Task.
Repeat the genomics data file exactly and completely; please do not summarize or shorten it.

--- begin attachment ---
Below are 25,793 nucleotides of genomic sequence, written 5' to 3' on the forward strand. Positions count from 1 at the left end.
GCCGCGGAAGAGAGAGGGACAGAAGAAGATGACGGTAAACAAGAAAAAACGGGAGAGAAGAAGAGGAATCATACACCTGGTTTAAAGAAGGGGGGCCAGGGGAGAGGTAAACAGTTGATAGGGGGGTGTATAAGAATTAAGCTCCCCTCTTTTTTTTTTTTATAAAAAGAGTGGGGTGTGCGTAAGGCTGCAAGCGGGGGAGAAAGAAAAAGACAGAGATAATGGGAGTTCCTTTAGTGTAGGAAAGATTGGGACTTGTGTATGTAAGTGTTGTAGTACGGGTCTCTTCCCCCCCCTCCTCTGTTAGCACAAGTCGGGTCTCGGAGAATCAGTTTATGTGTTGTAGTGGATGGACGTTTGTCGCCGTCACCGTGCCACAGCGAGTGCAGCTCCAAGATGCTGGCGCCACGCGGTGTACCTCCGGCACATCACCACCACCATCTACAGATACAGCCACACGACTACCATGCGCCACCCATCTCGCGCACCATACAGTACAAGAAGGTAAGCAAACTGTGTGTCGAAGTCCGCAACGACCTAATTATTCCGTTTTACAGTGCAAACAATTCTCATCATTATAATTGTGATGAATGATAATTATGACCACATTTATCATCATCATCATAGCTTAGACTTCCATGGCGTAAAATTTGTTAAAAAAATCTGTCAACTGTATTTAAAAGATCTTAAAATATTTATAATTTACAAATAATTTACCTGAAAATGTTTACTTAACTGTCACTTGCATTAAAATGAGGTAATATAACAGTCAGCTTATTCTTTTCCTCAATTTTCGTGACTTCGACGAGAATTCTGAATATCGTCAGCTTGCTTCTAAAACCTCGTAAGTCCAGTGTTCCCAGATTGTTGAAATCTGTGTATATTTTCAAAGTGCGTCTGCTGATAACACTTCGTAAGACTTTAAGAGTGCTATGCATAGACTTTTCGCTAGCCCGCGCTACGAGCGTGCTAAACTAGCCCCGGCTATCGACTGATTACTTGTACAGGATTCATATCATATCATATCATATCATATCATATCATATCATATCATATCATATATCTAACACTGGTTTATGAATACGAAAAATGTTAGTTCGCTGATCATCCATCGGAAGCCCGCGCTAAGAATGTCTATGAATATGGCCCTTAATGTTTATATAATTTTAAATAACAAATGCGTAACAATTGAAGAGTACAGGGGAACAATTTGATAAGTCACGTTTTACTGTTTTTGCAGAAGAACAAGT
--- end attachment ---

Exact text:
Below are 25,793 nucleotides of genomic sequence, written 5' to 3' on the forward strand. Positions count from 1 at the left end.
GCCGCGGAAGAGAGAGGGACAGAAGAAGATGACGGTAAACAAGAAAAAACGGGAGAGAAGAAGAGGAATCATACACCTGGTTTAAAGAAGGGGGGCCAGGGGAGAGGTAAACAGTTGATAGGGGGGTGTATAAGAATTAAGCTCCCCTCTTTTTTTTTTTTATAAAAAGAGTGGGGTGTGCGTAAGGCTGCAAGCGGGGGAGAAAGAAAAAGACAGAGATAATGGGAGTTCCTTTAGTGTAGGAAAGATTGGGACTTGTGTATGTAAGTGTTGTAGTACGGGTCTCTTCCCCCCCCTCCTCTGTTAGCACAAGTCGGGTCTCGGAGAATCAGTTTATGTGTTGTAGTGGATGGACGTTTGTCGCCGTCACCGTGCCACAGCGAGTGCAGCTCCAAGATGCTGGCGCCACGCGGTGTACCTCCGGCACATCACCACCACCATCTACAGATACAGCCACACGACTACCATGCGCCACCCATCTCGCGCACCATACAGTACAAGAAGGTAAGCAAACTGTGTGTCGAAGTCCGCAACGACCTAATTATTCCGTTTTACAGTGCAAACAATTCTCATCATTATAATTGTGATGAATGATAATTATGACCACATTTATCATCATCATCATAGCTTAGACTTCCATGGCGTAAAATTTGTTAAAAAAATCTGTCAACTGTATTTAAAAGATCTTAAAATATTTATAATTTACAAATAATTTACCTGAAAATGTTTACTTAACTGTCACTTGCATTAAAATGAGGTAATATAACAGTCAGCTTATTCTTTTCCTCAATTTTCGTGACTTCGACGAGAATTCTGAATATCGTCAGCTTGCTTCTAAAACCTCGTAAGTCCAGTGTTCCCAGATTGTTGAAATCTGTGTATATTTTCAAAGTGCGTCTGCTGATAACACTTCGTAAGACTTTAAGAGTGCTATGCATAGACTTTTCGCTAGCCCGCGCTACGAGCGTGCTAAACTAGCCCCGGCTATCGACTGATTACTTGTACAGGATTCATATCATATCATATCATATCATATCATATCATATCATATCATATCATATATCTAACACTGGTTTATGAATACGAAAAATGTTAGTTCGCTGATCATCCATCGGAAGCCCGCGCTAAGAATGTCTATGAATATGGCCCTTAATGTTTATATAATTTTAAATAACAAATGCGTAACAATTGAAGAGTACAGGGGAACAATTTGATAAGTCACGTTTTACTGTTTTTGCAGAAGAACAAGT